[A]gency officials point out that only a tiny minority of aquaculture farms sampled tested positive for banned additives, with 99.88 percent of samples passing the test.

[T]he level of enrofloxacin found in the tainted eels, from 2.59 to 9.68 parts per billion, was not considered a serious health risk and could have resulted from environmental contamination rather than deliberate usage on the part of the farmers.

"The problem is the China Times improperly overemphasized the isolated cases of violation," said James Sha (沙志一), deputy director-general of the fisheries agency.
Right! While 99.88 percent of the samples passed muster, the China Times focused on the 0.12 percent, exaggerated it into a front-page story with a bold-faced headline, accused the fisheries agency of issuing the warning, and made excuses for such a headline. Can you guess what their excuse might be?

They claimed they were "warning" the public about something that could cause them potential harm.

Wrong! The facts did not merit such a "warning" which is why the fisheries agency did not issue one.

The real danger here is in the China Times' lack of concern with things like facts. For them, a spectacular headline seems to be what counts the most.

Toxic media
First of all, simple observation seems to indicate that the toxicity index of the China Times' headlines is far greater than 0.12 percent. I could be wrong, but given the examples they have presented us, should I bother to even check? If I'm proven wrong, can I follow their stunning example and say I was only trying to help people? (Might I even add a "Boo hoo! Why's everybody picking on me?!" for good measure?)

No! Of course I can't do those things!

But there are real questions to ponder which are much more important. For example, why this story, and why now? Are they in a frenzy over the revelation that the US doesn't recognize the "ROC" as a country, nor does it accept Taiwan as being part of China? Are they afraid because China hasn't yet invaded to "save" them from such inconvenient facts?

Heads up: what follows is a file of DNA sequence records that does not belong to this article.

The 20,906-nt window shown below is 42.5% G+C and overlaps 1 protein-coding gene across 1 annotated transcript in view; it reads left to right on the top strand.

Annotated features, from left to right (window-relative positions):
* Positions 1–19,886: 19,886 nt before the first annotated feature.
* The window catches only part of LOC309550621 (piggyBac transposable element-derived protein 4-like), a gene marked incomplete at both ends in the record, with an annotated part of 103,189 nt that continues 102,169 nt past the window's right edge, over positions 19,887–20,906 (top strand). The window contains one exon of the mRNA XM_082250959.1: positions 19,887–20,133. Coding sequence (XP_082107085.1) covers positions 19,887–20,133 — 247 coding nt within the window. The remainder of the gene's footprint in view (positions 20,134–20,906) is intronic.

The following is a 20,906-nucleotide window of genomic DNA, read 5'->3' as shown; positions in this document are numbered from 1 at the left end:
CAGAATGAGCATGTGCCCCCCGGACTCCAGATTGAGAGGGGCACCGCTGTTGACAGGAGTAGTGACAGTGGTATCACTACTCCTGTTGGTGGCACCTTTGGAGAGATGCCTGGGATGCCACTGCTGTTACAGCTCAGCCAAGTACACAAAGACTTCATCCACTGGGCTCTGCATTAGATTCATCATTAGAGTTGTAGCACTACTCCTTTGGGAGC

Are they helping to distract attention from the latest recall of toxic toys that were made in China by trying to paint Taiwan as being "just like" China in this respect?

Is it because Japan is a large importer of Taiwan's eel meat? Is it an attempt to manufacture "evidence" upon which they'll base their next report about Taiwan's "bad economy" (經濟不景氣)?

Is it just because they can't stop themselves and will say anything at all in an attempt to get anybody at all to hate the Chen Shui-bian (陳水扁) administration? And wouldn't that be due to the fact that every time some long-ignored truth is finally recognized due to the efforts that have been made under this administration, it knocks holes in the China Times' fictitious cause?

Could it be for many -- or even all -- of the above reasons? It's long past time for this kind of toxic media environment to end, and I wish the eel farmers the best of luck with their planned lawsuit against the China Times.

Eel farmers' ad in Friday's Liberty Times (自由時報)

* Thursday night's Talking Show (大話新聞) smacked the China Times upside their mendacious headlines.

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Cross-posted at Taiwan Matters!

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Wednesday, September 05, 2007

Taiwan isn't China's

Say it out loud

What I've been saying all along has supposedly been said by US officials in a letter to the United Nations, quoted here in an FTV article via Sina.com:


[Tim Maddog translation:]
US doesn't accept that Taiwan is part of the PRC

The United States spoke out just last week to say that neither Taiwan nor the Republic of China are countries. News reports on September 5 said that the United States wrote a letter to the United Nations saying that it "does not accept that Taiwan is a part of the People's Republic of China." The blue and green camps both confirmed the news. The DPP said it will exert even more effort to promote its planned referendum on joining the UN.
A DPA article titled "China drops plan for UN vote on 'Taiwan is part of China'" provides these details: